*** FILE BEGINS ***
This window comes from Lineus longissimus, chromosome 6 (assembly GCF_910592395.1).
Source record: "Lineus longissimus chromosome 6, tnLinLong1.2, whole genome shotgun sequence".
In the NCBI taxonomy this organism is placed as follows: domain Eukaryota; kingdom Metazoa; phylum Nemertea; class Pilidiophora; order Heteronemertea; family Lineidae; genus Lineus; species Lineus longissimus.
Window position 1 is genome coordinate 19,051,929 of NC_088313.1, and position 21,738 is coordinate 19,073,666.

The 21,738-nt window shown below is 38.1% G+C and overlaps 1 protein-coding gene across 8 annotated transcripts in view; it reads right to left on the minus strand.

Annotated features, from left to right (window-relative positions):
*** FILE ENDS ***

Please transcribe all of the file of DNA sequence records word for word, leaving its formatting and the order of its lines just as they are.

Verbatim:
This window comes from Lineus longissimus, chromosome 6 (assembly GCF_910592395.1).
Source record: "Lineus longissimus chromosome 6, tnLinLong1.2, whole genome shotgun sequence".
In the NCBI taxonomy this organism is placed as follows: domain Eukaryota; kingdom Metazoa; phylum Nemertea; class Pilidiophora; order Heteronemertea; family Lineidae; genus Lineus; species Lineus longissimus.
Window position 1 is genome coordinate 19,051,929 of NC_088313.1, and position 21,738 is coordinate 19,073,666.

The 21,738-nt window shown below is 38.1% G+C and overlaps 1 protein-coding gene across 8 annotated transcripts in view; it reads right to left on the minus strand.

Annotated features, from left to right (window-relative positions):